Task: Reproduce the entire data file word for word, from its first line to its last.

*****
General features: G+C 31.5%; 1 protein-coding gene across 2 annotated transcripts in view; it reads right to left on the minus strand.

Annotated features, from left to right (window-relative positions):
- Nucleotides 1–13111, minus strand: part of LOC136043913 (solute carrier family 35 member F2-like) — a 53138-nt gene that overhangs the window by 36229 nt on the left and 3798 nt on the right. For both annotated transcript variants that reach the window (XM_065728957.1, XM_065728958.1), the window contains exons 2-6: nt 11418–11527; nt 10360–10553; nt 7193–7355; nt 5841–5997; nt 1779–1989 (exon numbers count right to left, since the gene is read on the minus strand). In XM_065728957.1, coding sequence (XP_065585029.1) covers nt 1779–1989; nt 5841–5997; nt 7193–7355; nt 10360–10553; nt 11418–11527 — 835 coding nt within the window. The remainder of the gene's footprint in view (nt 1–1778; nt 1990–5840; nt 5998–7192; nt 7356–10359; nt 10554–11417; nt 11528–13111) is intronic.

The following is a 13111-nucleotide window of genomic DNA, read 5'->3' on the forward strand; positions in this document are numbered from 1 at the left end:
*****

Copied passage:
General features: G+C 31.5%; 1 protein-coding gene across 2 annotated transcripts in view; it reads right to left on the minus strand.

Annotated features, from left to right (window-relative positions):
- Nucleotides 1–13111, minus strand: part of LOC136043913 (solute carrier family 35 member F2-like) — a 53138-nt gene that overhangs the window by 36229 nt on the left and 3798 nt on the right. For both annotated transcript variants that reach the window (XM_065728957.1, XM_065728958.1), the window contains exons 2-6: nt 11418–11527; nt 10360–10553; nt 7193–7355; nt 5841–5997; nt 1779–1989 (exon numbers count right to left, since the gene is read on the minus strand). In XM_065728957.1, coding sequence (XP_065585029.1) covers nt 1779–1989; nt 5841–5997; nt 7193–7355; nt 10360–10553; nt 11418–11527 — 835 coding nt within the window. The remainder of the gene's footprint in view (nt 1–1778; nt 1990–5840; nt 5998–7192; nt 7356–10359; nt 10554–11417; nt 11528–13111) is intronic.

The following is a 13111-nucleotide window of genomic DNA, read 5'->3' on the forward strand; positions in this document are numbered from 1 at the left end: